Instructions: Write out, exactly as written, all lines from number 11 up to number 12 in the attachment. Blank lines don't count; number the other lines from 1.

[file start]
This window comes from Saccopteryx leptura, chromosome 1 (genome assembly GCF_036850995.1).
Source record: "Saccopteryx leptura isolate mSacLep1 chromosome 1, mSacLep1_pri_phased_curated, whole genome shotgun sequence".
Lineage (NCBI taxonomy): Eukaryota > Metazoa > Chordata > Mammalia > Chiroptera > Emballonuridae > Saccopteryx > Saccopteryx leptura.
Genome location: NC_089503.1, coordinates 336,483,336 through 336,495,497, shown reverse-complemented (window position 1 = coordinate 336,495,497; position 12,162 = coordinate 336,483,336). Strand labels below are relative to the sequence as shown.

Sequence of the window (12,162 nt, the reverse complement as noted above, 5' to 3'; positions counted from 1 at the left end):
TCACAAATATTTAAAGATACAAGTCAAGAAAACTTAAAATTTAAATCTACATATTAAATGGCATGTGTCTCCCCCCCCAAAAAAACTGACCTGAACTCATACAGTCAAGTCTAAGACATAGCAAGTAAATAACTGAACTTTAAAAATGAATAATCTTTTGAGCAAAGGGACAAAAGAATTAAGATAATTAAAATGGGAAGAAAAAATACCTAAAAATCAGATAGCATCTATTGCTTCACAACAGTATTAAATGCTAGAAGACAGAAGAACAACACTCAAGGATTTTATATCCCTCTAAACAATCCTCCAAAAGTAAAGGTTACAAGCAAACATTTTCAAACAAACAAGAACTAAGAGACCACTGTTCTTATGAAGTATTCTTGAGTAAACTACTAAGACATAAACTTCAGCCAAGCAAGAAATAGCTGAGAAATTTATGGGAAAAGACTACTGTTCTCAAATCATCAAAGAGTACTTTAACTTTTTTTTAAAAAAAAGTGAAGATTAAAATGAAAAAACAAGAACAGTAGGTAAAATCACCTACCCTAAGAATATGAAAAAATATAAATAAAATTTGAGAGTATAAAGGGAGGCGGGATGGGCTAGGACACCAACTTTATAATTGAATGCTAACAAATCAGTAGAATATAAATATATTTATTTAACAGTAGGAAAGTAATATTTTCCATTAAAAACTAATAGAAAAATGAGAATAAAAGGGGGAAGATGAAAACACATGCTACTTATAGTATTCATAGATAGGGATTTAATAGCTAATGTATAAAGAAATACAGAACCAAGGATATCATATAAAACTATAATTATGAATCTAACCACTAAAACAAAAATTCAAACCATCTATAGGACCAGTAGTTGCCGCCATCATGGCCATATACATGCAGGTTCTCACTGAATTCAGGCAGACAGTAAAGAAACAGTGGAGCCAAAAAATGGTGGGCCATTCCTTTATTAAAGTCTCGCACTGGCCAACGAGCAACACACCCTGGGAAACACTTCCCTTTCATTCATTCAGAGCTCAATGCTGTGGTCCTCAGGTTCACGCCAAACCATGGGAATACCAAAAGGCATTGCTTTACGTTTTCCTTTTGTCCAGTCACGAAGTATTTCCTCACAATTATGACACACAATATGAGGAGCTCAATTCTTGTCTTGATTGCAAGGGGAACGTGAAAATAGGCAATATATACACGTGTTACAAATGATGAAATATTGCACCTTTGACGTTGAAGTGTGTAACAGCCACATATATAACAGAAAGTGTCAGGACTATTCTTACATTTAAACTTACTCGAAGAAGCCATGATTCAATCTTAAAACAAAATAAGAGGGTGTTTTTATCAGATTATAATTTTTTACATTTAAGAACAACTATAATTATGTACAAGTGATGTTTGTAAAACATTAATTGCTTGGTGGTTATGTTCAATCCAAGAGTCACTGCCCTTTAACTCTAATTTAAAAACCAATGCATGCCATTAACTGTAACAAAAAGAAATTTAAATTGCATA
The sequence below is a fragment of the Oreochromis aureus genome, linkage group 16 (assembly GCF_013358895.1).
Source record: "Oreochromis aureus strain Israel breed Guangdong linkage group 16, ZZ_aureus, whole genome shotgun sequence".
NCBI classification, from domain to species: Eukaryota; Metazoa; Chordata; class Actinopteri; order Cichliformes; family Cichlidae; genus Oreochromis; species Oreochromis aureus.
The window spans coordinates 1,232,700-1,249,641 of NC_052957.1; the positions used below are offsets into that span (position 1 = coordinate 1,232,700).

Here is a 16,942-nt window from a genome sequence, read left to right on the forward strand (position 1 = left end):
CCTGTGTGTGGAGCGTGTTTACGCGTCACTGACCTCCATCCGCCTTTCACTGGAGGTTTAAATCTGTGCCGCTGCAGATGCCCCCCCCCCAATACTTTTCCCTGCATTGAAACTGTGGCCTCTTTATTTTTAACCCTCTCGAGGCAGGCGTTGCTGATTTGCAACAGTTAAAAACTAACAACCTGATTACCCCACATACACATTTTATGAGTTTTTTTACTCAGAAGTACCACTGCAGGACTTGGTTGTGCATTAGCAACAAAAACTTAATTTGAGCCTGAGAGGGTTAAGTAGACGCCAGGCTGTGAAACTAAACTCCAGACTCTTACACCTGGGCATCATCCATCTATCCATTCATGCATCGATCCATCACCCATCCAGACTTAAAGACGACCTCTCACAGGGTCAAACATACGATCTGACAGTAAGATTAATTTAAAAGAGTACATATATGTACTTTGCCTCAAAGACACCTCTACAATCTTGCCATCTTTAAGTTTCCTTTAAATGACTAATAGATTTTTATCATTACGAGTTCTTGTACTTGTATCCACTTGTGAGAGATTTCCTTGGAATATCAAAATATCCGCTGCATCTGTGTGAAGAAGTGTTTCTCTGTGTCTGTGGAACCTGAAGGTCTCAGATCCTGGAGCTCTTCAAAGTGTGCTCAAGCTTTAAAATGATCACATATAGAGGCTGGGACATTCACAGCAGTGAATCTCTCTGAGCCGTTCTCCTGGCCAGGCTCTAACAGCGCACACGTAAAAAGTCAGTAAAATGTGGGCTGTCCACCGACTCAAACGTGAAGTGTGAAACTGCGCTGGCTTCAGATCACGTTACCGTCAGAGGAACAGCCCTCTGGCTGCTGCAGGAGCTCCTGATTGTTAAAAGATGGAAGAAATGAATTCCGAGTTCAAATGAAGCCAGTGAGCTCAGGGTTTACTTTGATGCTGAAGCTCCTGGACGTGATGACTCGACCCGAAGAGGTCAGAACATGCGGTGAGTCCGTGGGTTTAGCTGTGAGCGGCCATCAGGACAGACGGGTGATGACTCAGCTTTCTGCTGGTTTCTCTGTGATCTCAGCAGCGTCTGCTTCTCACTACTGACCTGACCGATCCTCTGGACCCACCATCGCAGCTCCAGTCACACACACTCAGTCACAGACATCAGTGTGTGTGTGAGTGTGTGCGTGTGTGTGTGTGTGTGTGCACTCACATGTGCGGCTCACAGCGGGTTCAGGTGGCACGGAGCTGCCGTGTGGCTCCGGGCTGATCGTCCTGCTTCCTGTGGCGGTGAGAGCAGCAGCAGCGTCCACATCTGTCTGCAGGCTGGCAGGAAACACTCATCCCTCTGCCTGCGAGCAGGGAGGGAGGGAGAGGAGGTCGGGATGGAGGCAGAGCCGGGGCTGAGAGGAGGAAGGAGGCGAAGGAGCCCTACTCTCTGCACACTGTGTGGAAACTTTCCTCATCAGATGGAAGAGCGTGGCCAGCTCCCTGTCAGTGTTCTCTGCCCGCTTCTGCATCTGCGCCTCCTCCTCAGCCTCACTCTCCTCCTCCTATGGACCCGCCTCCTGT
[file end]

Here is a 16,942-nt window from a genome sequence, read left to right on the forward strand (position 1 = left end):
CCTGTGTGTGGAGCGTGTTTACGCGTCACTGACCTCCATCCGCCTTTCACTGGAGGTTTAAATCTGTGCCGCTGCAGATGCCCCCCCCCCAATACTTTTCCCTGCATTGAAACTGTGGCCTCTTTATTTTTAACCCTCTCGAGGCAGGCGTTGCTGATTTGCAACAGTTAAAAACTAACAACCTGATTACCCCACATACACATTTTATGAGTTTTTTTACTCAGAAGTACCACTGCAGGACTTGGTTGTGCATTAGCAACAAAAACTTAATTTGAGCCTGAGAGGGTTAAGTAGACGCCAGGCTGTGAAACTAAACTCCAGACTCTTACACCTGGGCATCATCCATCTATCCATTCATGCATCGATCCATCACCCATCCAGACTTAAAGACGACCTCTCACAGGGTCAAACATACGATCTGACAGTAAGATTAATTTAAAAGAGTACATATATGTACTTTGCCTCAAAGACACCTCTACAATCTTGCCATCTTTAAGTTTCCTTTAAATGACTAATAGATTTTTATCATTACGAGTTCTTGTACTTGTATCCACTTGTGAGAGATTTCCTTGGAATATCAAAATATCCGCTGCATCTGTGTGAAGAAGTGTTTCTCTGTGTCTGTGGAACCTGAAGGTCTCAGATCCTGGAGCTCTTCAAAGTGTGCTCAAGCTTTAAAATGATCACATATAGAGGCTGGGACATTCACAGCAGTGAATCTCTCTGAGCCGTTCTCCTGGCCAGGCTCTAACAGCGCACACGTAAAAAGTCAGTAAAATGTGGGCTGTCCACCGACTCAAACGTGAAGTGTGAAACTGCGCTGGCTTCAGATCACGTTACCGTCAGAGGAACAGCCCTCTGGCTGCTGCAGGAGCTCCTGATTGTTAAAAGATGGAAGAAATGAATTCCGAGTTCAAATGAAGCCAGTGAGCTCAGGGTTTACTTTGATGCTGAAGCTCCTGGACGTGATGACTCGACCCGAAGAGGTCAGAACATGCGGTGAGTCCGTGGGTTTAGCTGTGAGCGGCCATCAGGACAGACGGGTGATGACTCAGCTTTCTGCTGGTTTCTCTGTGATCTCAGCAGCGTCTGCTTCTCACTACTGACCTGACCGATCCTCTGGACCCACCATCGCAGCTCCAGTCACACACACTCAGTCACAGACATCAGTGTGTGTGTGAGTGTGTGCGTGTGTGTGTGTGTGTGTGCACTCACATGTGCGGCTCACAGCGGGTTCAGGTGGCACGGAGCTGCCGTGTGGCTCCGGGCTGATCGTCCTGCTTCCTGTGGCGGTGAGAGCAGCAGCAGCGTCCACATCTGTCTGCAGGCTGGCAGGAAACACTCATCCCTCTGCCTGCGAGCAGGGAGGGAGGGAGAGGAGGTCGGGATGGAGGCAGAGCCGGGGCTGAGAGGAGGAAGGAGGCGAAGGAGCCCTACTCTCTGCACACTGTGTGGAAACTTTCCTCATCAGATGGAAGAGCGTGGCCAGCTCCCTGTCAGTGTTCTCTGCCCGCTTCTGCATCTGCGCCTCCTCCTCAGCCTCACTCTCCTCCTCCTATGGACCCGCCTCCTGT